Look-back time: The time it took the light to get from the object to us (determined from iCostmos by subtracting the age of the Universe at the time the light was emitted from the current age)

Age of the Universe at the time the light by which we see the objects was being emitted (determined directly from iCosmos)
 Assumption: The Universe started at zero size, but after a brief period of Inflation (around 10 to the minus 43 seconds), which made it much larger (how large depends on who you talk to), expanded at more "reasonable" rates. For the first few billion years, the mass of the Universe created a gravitational force large enough to slow the expansion, so the initial rate of expansion gradually decreased; but around 6 to 7 billion years ago the tendency of empty space to expand (so called "dark energy") became equal to the gravitational force, and the rate of expansion remained about the same for a while. The continued expansion of space has gradually made the effects of gravity less and less important, and as a result the expansion of the Universe is asymptotically approaching the "natural" rate at which empty space expands in the complete absence of gravity. The theoretical model which best matches this scenario is the basis for the calculations below. In the numerical version of that model used to produce the calculated results listed below, the current expansion rate of the Universe (the Hubble constant) is assumed to be about 70 km/sec/Mpc (the actual value is probably within 2 or 3% of that value), the mass of the Universe is assumed to be about 30% of the "critical" mass at which gravity would forever slow or balance the tendency of empty space to expand, and the "dark energy" corresponding to the expansion of space is assumed to be equivalent to about 70% of the "critical" mass, so the total mass equivalence is 100% of the "critical" mass. This is referred to as a "flat" Universe model. In reality, the Universe is probably "open", and will expand a little faster in the far distant future than this model predicts; but at the current time, the data available are not capable of adequately distinguishing one variation on the model from another, so this is the best that can be done for now.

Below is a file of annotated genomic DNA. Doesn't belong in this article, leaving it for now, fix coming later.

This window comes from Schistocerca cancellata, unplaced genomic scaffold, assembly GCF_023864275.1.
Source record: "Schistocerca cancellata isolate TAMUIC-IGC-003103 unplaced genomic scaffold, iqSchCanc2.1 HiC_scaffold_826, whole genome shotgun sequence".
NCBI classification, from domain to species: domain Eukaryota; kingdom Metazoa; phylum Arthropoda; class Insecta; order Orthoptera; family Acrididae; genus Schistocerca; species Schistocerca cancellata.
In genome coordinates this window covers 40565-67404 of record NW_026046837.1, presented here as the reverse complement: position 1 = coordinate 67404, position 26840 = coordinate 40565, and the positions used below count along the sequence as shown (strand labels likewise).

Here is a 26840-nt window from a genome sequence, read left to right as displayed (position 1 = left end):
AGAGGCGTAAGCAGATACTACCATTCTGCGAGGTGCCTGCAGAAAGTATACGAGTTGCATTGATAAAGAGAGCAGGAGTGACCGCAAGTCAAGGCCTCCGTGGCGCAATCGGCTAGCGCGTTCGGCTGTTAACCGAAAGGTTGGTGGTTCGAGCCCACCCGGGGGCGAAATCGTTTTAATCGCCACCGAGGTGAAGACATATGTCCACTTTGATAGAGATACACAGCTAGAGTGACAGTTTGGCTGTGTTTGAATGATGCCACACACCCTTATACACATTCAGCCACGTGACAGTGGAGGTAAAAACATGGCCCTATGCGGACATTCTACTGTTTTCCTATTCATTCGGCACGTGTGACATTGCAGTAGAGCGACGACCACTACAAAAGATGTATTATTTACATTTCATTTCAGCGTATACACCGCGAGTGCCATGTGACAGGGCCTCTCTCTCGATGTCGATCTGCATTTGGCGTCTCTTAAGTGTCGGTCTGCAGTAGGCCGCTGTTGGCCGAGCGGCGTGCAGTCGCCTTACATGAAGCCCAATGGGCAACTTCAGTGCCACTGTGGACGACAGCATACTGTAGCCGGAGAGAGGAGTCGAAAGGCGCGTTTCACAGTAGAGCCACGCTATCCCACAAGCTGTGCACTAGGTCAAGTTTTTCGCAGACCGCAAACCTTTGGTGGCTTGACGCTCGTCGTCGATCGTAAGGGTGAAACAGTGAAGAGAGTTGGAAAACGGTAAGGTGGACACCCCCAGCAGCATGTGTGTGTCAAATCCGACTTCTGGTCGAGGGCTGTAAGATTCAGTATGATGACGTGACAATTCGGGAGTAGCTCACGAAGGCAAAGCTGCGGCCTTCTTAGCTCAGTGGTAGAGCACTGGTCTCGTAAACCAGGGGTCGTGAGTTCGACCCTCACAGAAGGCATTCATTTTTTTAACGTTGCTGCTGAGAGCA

Note: The redshifts which we observe for very distant objects consist of two parts -- (1) a redshift corresponding to the recessional velocity of the object (as a result of the expansion of the Universe at the time its light was emitted), PLUS (2) an "expansion" of the light (an increase in the redshift) due to the expansion of the space through which the light passed during the time it took to reach us. For instance, if an object was 2 billion light years away when the Universe was only 4 billion years old, it would have started with a redshift of 0.5 (the same as its distance, compared to the "size" of the Universe at that time). But let's suppose that the light took 9.5 billion years to get here. In that case, the space between here and its original position would have expanded by 4.25 times during its journey, increasing its redshift by that much, so that its current redshift would be 2.125.
In other words, doing a simplistic calculation, let t be the age of the Universe at the time the light left the quasar. Let T be the time it took the light to get here. let x be the distance the quasar had when it emitted the light by which we see it. Then the original redshift is x/t, and the expanded redshift is x/t times T/t, or xT/t-squared. Therefore x = zt-squared/T.
 So, if z = 1.591, t = 3.991, and T = 13.4694 - 3.9913 = 9.4781, x = 1.591 * 3.991 * 3.991 / 9.4781 = 2.674 billion light years (so z0 = 2.674/3.991 = 0.670, and the expansion due to the light travel time is 2.375